The oil spill along the United States Gulf Coast poses health risks to volunteers, fishermen, clean-up workers and members of coastal communities, according to a new commentary by UCSF researchers who spent time in the region and are among the first to look into health problems caused by the oil spill. The good news, the authors say, is that one of the risk factors, coastal air quality, is improving now that the oil leak has been stopped.
The commentary will be published online August 16th and in the September 8, 2010 issue of the Journal of the American Medical Association.
The goal of the article is to inform physicians and coastal communities about the immediate and long-term health risks posed by toxic vapors, oil slicks, tar balls and contaminated seafood. The authors hope to encourage community members to protect themselves and seek treatment if symptoms from oil contamination occur.
"The oil spill in the Gulf of Mexico is well known as an ecological disaster, but what is less known is the risk to human health caused by oil contamination. We want to reach the volunteers, clean-up workers, fishermen, medical specialists and community members with practical information about the impact to their health from these chemicals. With correct information, we hope they can protect themselves and seek treatment if they don't feel well," said Gina Solomon, MD, MPH, senior author, director of UCSF's Occupational and Environmental Medicine Residency and Fellowship Program and senior scientist with the Natural Resources Defense Council (NRDC) in San Francisco.
Air quality, skin irritation, mental health and seafood safety are the primary areas of short and long term health concerns, according to the authors. The article cites health information collected from previous oil spills in Alaska, Spain, Korea and Wales, which report an increase in health effects such as respiratory problems, DNA alterations, anxiety, depression, post-traumatic stress disorder, psychological stress and self-reported neurological impairment in workers and local residents.
In the early months of the Gulf oil spill, more than 300 individuals, most of whom were cleanup workers, sought medical attention for headaches, dizziness, nausea, chest pain, vomiting, cough and respiratory distress that might be consistent with chemical exposure, according to data collected by the Louisiana Department of Health and Hospitals.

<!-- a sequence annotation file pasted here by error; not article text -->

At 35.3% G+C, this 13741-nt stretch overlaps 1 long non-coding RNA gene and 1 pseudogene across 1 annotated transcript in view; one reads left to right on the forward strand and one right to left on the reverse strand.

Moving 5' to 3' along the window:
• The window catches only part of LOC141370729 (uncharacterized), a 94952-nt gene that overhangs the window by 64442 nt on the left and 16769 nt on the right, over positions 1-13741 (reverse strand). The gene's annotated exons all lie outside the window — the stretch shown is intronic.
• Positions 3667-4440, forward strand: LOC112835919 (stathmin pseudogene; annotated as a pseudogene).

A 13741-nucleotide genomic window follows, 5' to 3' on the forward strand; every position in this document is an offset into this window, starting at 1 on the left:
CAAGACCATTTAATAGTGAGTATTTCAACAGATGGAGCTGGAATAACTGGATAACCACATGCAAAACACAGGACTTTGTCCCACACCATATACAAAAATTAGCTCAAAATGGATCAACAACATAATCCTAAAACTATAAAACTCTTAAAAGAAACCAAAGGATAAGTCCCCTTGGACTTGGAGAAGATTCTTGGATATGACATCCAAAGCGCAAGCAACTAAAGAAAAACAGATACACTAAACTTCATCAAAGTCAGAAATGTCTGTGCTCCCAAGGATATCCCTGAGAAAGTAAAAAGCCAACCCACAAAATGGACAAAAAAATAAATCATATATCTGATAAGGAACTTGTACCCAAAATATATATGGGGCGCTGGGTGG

"Louisiana is making an effort to track health complaints," said Solomon. "But it is important to remember that these 300 reported cases are only from one state and only within a few months. The Gulf Coast is a large region with many coastal communities, and it is imperative that we do whatever we can to help everyone impacted by this disaster."
The risk to air quality comes partly from volatile organic compounds that evaporate within hours after oil makes contact with water. These chemical compounds can cause respiratory irritation, headaches, and nausea. Other compounds released by the oil or by the chemicals used to disperse the oil include chemicals that can cause skin irritation, respiratory problems and damage to the central nervous system.
"Clinicians should be aware of and look for evidence of toxicity from exposures to oil and related chemicals," study co-author Sarah Janssen, MD, PhD, MPH, assistant clinical professor at UCSF and senior scientist with the NRDC. "Symptomatic patients should be asked about occupation and location of residence, and the physical examination should focus on the skin, respiratory tract, and neurological system."
To protect coastal community members from exposure to chemicals caused by the oil spill or its dispersants, the researchers advise the following measures:
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